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MIT economist Jonathan Gruber - an adviser on the president's health care law - told Congress on Tuesday he was glib and "inexcusably arrogant" when he said it was "the stupidity of the American voter" that led to the law's passage. Democrats tried to limit the damage as the GOP raked Gruber at a four-hour hearing, but they acknowledged he has given Republicans a political gift "wrapped in a bow."
Gruber told groups in 2012 and 2013 that voter stupidity and a "lack of transparency" were important to passing the legislation without any GOP support. Appearing before the House Oversight committee, Gruber expanded on earlier apologies, repeatedly saying "I was conjecturing in areas beyond my expertise."
Gruber said his comments were uninformed, "glib, thoughtless and sometimes downright insulting." He said he used exaggerated expertise "to try to make myself look smarter." He said the law's passage was transparent and heavily debated in public, despite his earlier comments. And Gruber said he was not the "architect" of the law.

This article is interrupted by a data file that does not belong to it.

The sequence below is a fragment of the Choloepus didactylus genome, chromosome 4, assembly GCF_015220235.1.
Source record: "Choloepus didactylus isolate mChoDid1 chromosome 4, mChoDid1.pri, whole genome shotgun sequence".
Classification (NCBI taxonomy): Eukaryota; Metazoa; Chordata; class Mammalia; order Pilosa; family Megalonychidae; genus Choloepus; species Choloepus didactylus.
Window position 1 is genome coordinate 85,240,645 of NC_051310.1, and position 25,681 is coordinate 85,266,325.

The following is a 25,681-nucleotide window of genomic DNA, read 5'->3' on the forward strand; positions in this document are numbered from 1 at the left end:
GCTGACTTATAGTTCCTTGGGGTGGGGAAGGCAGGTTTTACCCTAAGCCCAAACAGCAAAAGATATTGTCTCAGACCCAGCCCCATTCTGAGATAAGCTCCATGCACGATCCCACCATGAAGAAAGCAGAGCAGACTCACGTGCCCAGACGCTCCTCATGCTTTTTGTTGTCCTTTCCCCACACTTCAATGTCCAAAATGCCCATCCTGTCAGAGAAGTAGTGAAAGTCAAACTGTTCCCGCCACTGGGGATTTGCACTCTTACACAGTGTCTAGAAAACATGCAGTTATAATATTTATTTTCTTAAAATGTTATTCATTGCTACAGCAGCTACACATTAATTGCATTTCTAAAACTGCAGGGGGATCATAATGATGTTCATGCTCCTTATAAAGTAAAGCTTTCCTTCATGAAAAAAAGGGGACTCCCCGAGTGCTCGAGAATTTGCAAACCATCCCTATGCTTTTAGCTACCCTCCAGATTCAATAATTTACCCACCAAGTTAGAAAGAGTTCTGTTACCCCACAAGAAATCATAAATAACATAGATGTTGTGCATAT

But Republican Committee Chairman Darrell Issa of California called Gruber a crucial player in the legislation as he opened the latest hearing into what he calls "Obamacare." He and other Republicans sarcastically praised Gruber for "telling the truth" in his earlier remarks, while also hammering his testimony Tuesday and demanding details of how much state and federal governments paid him for consulting on his models for health care costs."
Democrats tried to make the most of having an often-vilified witness retracting some of his most damaging remarks. Rep. Elijah Cummings of Maryland, the top Democrat on the panel, glared at Gruber and called his remarks from 2012 and 2013 "absolutely stupid" and "incredibly disrespectful."
- Scott Horsley, White House correspondent for NPR.
This segment aired on December 9, 2014.
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